In his State of the Union speech, President Obama’s called for a new law that would require high-income people to pay at least 30 percent of their income in taxes. In response, Senator Sheldon Whitehouse (D-RI) and Representative Tammy Baldwin (D-WI) have introduced the Paying a Fair Share Act of 2012, a proposal designed to meet the Buffett Rule: That the wealthy pay at least as much tax as middle-income households.
That sounds straightforward but it’s not.
First, there’s the matter of how to measure income. The rule would define income as adjusted gross income minus a modified measure of charitable contributions. The adjustment avoids discouraging charitable donations.
Measuring taxes is more complicated. The proposal defines taxes to include the regular income tax, the individual alternative minimum tax (AMT), the employee’s share of payroll taxes that finance Social Security and Medicare, and the 3.8 percent tax on investment income and the 0.9 percent tax on earnings imposed on high-income taxpayers to help finance healthcare. That’s a broader measure than what most people see on their tax returns today, but it still excludes other taxes that people pay indirectly like corporate income taxes and the employer’s share of payroll taxes.
If you make at least $1 million (by the act’s definition) and your tax is less than 30 percent of that, you’ll owe more tax, presumably yet another addition on your income tax return. That’s certainly not tax simplification.
The Tax Policy Center estimates the proposal would increase 2015 taxes for about 116,000 households by an average of more than $170,000, assuming the Bush-era tax cuts expire as scheduled and Congress stops patching the AMT. That’s an overall tax increase of about $20 billion, not chump change but less than a tenth of the projected 2015 deficit. If Congress extends tax law in place this year, about 217,000 tax units would owe an average of nearly $190,000 more, yielding about twice as much additional revenue but still less than a tenth of a larger deficit.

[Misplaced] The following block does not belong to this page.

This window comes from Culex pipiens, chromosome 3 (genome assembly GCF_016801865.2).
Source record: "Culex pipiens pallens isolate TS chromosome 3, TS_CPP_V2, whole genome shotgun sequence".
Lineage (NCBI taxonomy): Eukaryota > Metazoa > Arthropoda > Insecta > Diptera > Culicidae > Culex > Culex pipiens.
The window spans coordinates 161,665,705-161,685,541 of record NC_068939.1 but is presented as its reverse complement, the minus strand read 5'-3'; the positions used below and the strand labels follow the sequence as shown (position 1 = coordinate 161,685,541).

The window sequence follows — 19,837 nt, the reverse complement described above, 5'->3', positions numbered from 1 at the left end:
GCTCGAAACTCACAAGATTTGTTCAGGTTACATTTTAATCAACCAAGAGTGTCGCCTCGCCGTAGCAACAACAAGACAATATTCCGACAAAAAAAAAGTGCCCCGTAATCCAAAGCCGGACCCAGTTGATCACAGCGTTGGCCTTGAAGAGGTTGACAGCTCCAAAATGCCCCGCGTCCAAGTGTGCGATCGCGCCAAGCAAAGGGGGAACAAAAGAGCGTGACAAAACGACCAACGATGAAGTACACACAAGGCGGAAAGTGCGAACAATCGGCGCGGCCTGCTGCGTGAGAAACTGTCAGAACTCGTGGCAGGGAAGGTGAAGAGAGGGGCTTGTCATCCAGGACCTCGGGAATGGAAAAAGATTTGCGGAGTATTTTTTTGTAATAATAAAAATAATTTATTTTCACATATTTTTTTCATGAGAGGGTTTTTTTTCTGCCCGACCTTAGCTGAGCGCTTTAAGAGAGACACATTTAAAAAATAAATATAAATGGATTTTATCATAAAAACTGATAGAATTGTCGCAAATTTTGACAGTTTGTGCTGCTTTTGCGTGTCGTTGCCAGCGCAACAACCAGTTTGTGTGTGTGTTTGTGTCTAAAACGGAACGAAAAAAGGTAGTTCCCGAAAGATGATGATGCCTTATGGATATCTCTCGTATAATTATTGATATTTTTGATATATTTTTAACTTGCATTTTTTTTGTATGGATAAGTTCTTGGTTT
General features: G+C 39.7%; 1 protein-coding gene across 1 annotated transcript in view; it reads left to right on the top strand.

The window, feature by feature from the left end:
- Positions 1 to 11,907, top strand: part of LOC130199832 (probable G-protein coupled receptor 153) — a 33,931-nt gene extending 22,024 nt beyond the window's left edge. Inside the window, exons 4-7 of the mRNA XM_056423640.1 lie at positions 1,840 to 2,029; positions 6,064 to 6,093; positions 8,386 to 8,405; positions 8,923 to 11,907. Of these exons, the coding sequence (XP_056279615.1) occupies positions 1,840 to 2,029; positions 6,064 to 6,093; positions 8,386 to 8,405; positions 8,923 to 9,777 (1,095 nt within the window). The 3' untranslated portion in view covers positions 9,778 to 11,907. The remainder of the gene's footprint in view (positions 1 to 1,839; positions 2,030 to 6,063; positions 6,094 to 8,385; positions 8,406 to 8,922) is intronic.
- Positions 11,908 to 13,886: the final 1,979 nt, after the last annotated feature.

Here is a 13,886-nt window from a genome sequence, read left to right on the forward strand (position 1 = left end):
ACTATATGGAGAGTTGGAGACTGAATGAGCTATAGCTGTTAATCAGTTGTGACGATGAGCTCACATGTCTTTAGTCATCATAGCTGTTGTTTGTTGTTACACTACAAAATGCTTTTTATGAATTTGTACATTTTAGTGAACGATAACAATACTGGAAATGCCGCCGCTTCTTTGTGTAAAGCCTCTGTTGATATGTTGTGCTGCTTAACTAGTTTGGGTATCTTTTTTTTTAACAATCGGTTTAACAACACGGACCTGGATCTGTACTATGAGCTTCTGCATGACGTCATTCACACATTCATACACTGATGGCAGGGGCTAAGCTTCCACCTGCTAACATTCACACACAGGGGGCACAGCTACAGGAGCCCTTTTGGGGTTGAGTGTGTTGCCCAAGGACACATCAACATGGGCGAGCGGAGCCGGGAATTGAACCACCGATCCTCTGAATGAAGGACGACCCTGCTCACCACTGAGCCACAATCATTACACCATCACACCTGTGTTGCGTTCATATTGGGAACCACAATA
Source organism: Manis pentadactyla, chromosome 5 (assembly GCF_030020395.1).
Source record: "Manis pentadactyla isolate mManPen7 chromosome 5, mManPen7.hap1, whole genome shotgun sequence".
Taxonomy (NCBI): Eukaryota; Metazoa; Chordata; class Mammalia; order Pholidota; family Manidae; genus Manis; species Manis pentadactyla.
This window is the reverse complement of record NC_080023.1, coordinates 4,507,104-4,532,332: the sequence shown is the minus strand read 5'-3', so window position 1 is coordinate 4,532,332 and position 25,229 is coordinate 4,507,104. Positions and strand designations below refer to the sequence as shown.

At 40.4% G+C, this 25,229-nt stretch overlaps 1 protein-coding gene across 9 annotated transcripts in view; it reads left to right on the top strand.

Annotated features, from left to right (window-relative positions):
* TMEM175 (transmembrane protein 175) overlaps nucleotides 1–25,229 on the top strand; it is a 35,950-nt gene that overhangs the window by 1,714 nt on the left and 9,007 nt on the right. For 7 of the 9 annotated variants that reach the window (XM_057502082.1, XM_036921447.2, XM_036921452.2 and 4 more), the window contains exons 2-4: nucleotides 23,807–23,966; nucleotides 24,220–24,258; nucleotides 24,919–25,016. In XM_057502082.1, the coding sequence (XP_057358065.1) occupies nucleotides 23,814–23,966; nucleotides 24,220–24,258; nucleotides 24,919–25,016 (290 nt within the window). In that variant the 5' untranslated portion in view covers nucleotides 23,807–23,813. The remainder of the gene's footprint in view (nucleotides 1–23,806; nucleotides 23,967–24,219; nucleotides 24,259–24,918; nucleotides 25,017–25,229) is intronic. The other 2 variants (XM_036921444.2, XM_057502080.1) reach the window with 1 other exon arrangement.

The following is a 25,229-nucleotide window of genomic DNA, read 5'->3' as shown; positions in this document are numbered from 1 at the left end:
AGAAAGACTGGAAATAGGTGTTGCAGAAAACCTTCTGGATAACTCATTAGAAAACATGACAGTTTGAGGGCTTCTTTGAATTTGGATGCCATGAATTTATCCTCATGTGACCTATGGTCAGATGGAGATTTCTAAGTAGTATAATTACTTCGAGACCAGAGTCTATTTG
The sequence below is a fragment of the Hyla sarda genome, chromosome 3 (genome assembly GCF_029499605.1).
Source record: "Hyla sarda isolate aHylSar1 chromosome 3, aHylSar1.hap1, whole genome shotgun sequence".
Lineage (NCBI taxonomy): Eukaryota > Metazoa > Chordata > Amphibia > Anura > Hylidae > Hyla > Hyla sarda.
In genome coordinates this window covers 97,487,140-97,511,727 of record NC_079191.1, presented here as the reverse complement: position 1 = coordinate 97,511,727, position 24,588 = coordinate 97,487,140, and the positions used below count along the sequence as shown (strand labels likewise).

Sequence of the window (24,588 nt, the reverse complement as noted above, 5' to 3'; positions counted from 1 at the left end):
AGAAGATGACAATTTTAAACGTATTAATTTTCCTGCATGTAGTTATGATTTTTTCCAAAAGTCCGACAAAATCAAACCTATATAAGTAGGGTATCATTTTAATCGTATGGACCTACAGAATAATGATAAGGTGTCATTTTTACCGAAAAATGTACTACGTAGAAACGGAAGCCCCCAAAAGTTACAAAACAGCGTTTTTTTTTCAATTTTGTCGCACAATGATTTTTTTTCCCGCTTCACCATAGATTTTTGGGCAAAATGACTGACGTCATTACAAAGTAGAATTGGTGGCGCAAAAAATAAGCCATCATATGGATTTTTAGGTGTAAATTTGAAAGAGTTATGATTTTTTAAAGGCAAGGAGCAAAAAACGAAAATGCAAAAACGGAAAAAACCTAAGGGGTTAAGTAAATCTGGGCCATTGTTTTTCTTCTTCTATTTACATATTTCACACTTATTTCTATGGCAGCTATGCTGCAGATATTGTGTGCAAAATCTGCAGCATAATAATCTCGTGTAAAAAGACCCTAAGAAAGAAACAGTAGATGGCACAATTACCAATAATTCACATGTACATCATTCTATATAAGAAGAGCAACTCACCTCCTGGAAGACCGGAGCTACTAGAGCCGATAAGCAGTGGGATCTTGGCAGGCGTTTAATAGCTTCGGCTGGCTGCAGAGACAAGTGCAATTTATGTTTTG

The Buffett rule sounds good in principle. High-income taxpayers should pay at least as large a share of their income in taxes as the rest of us. But most already do. On average, middle-income households will pay 2015 taxes totaling about 15 percent of their income (using the legislation’s definition). Without the Buffett rule, more than 99 percent of millionaires will pay more than that and only about 4,000 will pay less. Barely 10 percent of them will pay less than 20 percent.
The proposed legislation would certainly raise taxes on a lot of high-income taxpayers. But the price would be even more complicated tax code. There are better ways to raise taxes on the rich.